“Well, there's all kinds of legal theories as to why someone can be charged with a misdemeanor as opposed to, say, felony murder. We, as the Richmond Police Department, try to find the evidence, we talk to the witnesses, we analyze the data and present it to the Commonwealth Attorney. It's their job to determine what charges are most appropriate," Edwards answered.

WATCH: Will there be justice for 6 other victims in Richmond Graduation Day shooting?

Graduation Day Shooting: What about the other victims?

Though Edwards and Colette McEachin maintained the "truth" would come out in court, it's still not clear whether the juveniles' charges are directly connected to the remaining six shooting victims.

Following the conclusion of Pollard's trial on Thursday, CBS 6 asked Commonwealth's Attorney Colette McEachin whether justice would be served for those other victims.

“There are still ongoing investigations, and I just don’t want to make any further comment about those situations," McEachin responded.

Edwards confirmed police are not looking for any additional suspects connected to the shooting.

Looking back, Edwards said it's "easy to second guess yourself."

For example, Pollard testified in court that he did not see any Richmond Police officers leading up to the shooting.

A third-party investigation commissioned by the Richmond School Board into the circumstances surrounding the shooting found there were just five RPD officer securing the outside of the venue. There was an estimated of crowd of 3,000 people.

"Do you think you had enough security out there, and is there anything you would've done differently?" Layne asked.

"I'm thankful that we had, not only those officers that were at the venue itself, we also had seven officers along Belvedere Street, our traffic division," Edwards said. "And I think you could make that argument that on the way to this event, if Amari Pollard had been stopped with that gun and had been charged with it, then this series of events never occurs."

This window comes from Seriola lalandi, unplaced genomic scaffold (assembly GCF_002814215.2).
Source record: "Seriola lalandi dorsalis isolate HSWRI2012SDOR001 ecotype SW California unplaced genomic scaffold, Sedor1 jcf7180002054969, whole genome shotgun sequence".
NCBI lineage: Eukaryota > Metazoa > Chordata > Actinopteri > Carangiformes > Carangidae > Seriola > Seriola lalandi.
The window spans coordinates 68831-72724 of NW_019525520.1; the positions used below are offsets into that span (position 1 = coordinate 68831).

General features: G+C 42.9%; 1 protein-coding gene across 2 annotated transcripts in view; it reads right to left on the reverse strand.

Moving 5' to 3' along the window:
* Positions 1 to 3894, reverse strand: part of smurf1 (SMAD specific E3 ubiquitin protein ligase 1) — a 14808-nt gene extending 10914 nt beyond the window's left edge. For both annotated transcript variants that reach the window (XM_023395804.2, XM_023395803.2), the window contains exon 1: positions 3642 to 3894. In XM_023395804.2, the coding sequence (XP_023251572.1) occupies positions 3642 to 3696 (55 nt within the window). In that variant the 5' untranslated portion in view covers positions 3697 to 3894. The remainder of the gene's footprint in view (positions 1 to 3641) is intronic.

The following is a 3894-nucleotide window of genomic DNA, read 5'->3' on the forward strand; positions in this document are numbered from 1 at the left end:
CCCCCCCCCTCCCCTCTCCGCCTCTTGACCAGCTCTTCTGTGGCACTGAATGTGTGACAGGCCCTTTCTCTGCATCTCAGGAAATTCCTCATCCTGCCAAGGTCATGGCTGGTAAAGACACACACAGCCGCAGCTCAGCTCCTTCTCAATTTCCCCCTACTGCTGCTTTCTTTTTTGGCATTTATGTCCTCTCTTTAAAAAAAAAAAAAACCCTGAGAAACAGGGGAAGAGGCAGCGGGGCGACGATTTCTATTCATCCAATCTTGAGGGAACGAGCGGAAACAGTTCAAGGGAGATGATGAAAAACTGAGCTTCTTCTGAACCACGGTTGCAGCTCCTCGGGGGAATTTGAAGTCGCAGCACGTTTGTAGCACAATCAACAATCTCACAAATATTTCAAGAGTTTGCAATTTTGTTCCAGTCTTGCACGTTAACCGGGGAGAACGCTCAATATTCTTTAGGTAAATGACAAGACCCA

COMPLETE COVERAGE: Guilty plea in deadly Graduation Day shooting in Richmond

TEAM COVERAGE: Guilty plea in deadly Graduation Day shooting in Richmond

Also in hindsight, Edwards said the threats made against Pollard by Jackson's friend were never escalated to police. In court, Pollard testified that Jackson's friend "wanted to make his mother cry" and turn him into an RIP t-shirt, which Pollard interpreted as killing him.

"There's this red light blinking where people are threatening to murder someone or just the comment that was made in this case: 'I'm going to make your mom cry.' They know what that meant, and the concern is that the online threats turn into real world violence," Edwards said.

The threats made against Shawn Jackson's life were also never reported to police, Edwards said.

While Edwards said Jackson's mother did not report the threats to police, she did tell her son's school.

In the months leading up to graduation, Jackson's mother told Richmond Public Schools staff that other students "shot up" their home and "literally tried to kill him," according to the third-party investigation report into RPS' handling of the incident.

RPS employees, who knew that Jackson was a homebound student and not permitted at school events due to the "threat of neighborhood violence," allowed Jackson at the ceremony "without any consideration of safety concerns."

The investigation revealed multiple RPS staff failed to conduct a threat assessment upon receiving information about Jackson's safety, despite being a mandated reporter.

"I'm assuming if the school had passed that information along to you, it would have initiated some type of threat assessment on y'alls end?" Layne asked.

"Yes," Edwards said.

Edwards said he hoped the tragedy sends a message that "public safety is everyone's responsibility."

“Talk to your kids talk about conflict resolution before it escalates to this. This should have been a fistfight. That's what it should have been, but it escalated into gunfire and people lost their lives," Edwards said.